We now proceed with our method of constructing . First, temporarily remove the FVS from the graph, leaving a forest . We first select a set of vertices to remove from the forest, for some , to break it into connected components such that the edges between and are evenly split among the components. More precisely, we want every connected component of to share at most a fraction of all edges between and ; we show in Lemma 3 below that this is always possible. The vertices in will eventually go into every bag in the decomposition; this only increases the treewidth by , which is negligible. Hence, we can safely ignore the set .

Next, we perform a random coloring procedure as follows: randomly color every connected component of red or blue, uniformly and independently. Let be the union of all components colored red, and be the union of all components colored blue. For simplicity of exposition, we will assume here that is an independent set: that is, there are no edges between vertices in the FVS. Then, if a vertex in has all its neighbors in belonging to red components, then we can safely add to . Similarly, if all neighbors belong to blue components, then we can safely add to . Observe that the new graphs and have no edges between them.

What is the probability that a vertex in joins or ? Recall that , and since is an independent set, . If a vertex in has exactly edges to , then it has probability at least of joining , with equality when all of these edges go to different connected components in . Of course, we only have that vertices in have at most neighbors on average, but a convexity argument shows that in expectation, at least a fraction of vertices in join . That is, . We can make a symmetric argument for vertices joining . Of course, we need both events—enough vertices joining each of and —to hold simultaneously, which we handle with a concentration argument. From here, it is straightforward to finish the treewidth construction. We now present the formal proofs.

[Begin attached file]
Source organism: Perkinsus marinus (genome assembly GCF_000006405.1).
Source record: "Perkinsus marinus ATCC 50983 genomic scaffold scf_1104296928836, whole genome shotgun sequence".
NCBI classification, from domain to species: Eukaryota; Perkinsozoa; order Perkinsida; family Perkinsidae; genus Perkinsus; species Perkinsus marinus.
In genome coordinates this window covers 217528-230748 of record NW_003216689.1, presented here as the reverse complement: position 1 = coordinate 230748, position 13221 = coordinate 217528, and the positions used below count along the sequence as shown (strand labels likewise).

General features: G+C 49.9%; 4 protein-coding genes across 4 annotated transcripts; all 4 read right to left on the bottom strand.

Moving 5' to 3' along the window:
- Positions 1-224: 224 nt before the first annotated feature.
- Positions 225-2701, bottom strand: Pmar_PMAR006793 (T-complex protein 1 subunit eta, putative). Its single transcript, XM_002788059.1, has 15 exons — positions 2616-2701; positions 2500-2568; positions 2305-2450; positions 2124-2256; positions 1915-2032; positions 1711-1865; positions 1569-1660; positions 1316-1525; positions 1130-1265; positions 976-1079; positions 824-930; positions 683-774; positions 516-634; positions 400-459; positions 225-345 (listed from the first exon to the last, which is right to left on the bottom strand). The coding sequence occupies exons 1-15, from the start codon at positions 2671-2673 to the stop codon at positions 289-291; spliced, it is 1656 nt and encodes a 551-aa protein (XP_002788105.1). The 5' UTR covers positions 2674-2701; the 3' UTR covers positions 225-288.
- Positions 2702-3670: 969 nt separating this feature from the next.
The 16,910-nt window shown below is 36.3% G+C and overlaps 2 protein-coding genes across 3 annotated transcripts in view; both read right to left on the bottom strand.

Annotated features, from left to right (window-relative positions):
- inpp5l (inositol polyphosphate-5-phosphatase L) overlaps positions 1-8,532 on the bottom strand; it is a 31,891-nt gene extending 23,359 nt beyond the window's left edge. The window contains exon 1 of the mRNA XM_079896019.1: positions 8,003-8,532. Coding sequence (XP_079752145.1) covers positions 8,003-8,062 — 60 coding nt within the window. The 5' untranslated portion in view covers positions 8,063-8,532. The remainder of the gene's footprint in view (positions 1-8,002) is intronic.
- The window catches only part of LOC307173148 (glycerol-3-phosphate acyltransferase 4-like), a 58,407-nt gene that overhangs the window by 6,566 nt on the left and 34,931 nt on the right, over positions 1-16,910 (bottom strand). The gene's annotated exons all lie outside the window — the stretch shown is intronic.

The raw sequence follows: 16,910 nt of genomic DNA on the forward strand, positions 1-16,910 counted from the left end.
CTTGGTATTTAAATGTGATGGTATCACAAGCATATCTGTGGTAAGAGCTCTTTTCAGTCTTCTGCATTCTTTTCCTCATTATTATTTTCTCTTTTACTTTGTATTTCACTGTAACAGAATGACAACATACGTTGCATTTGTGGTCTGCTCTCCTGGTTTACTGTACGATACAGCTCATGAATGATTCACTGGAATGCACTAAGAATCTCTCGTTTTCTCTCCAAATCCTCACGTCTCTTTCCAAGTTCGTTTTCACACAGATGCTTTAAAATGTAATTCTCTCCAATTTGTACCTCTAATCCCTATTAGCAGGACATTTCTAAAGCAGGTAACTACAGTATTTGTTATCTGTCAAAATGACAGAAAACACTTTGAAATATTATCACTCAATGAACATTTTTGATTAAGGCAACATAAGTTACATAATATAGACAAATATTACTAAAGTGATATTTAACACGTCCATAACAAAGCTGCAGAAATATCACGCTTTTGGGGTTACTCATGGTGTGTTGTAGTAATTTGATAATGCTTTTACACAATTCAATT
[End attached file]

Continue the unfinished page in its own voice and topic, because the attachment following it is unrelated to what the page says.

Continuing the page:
We begin with the following standard fact on balanced separators of forests:

###### Lemma 3.

Given a forest on vertices with vertex weights , for any , we can delete a set of vertices so that every connected component of has total weight at most .

###### Proof.

Root every component of the forest at an arbitrary vertex. Iteratively select a vertex of maximal depth whose subtree has total weight more than , and then remove and its subtree. The subtrees rooted at the children of have total weight at most , since otherwise, would not satisfy the maximal depth condition. Moreover, by removing the subtree rooted at , we remove at least total weight, and this can only happen times. ∎

###### Lemma 4 (Small Separator).

Given an instance and a FVS of of size at most , define , and suppose that . There is a polynomial time algorithm that computes a separation of such that:

###### Proof.

Fix a parameter throughout the proof. Apply Lemma 3 to the forest with parameter , with vertex weighted by , and let be the output. Observe that

 |Sϵ|≤ϵk=o(k),

and every connected component of satisfies

 |E[C,F]|≤|E[¯¯¯¯F,F]|ϵk≤deg(F)ϵk=¯¯¯dkϵk=¯¯¯d/ϵ.

Now form a bipartite graph on vertex bipartition , where is the FVS, and there are two types of vertices in , the component vertices and the subdivision vertices. For every connected component in , there is a component vertex in that represents that component, and it is connected to all vertices in adjacent to at least one vertex in . For every edge in , there is a vertex in with and as its neighbors. Observe that (1) , (2) every vertex in has degree at most , and (3) the degree of a vertex in is at most .

The algorithm that finds a separator works as follows. For each vertex in , color it red or blue uniformly and independently at random. Every component in whose vertex is colored red is added to in the separation , and every component whose vertex is colored blue is added to . Every vertex in whose neighbors are all colored red joins , and every vertex in whose neighbors are all colored blue joins . The remaining vertices in , along with the vertices in , comprise .

is a separation.

###### Proof.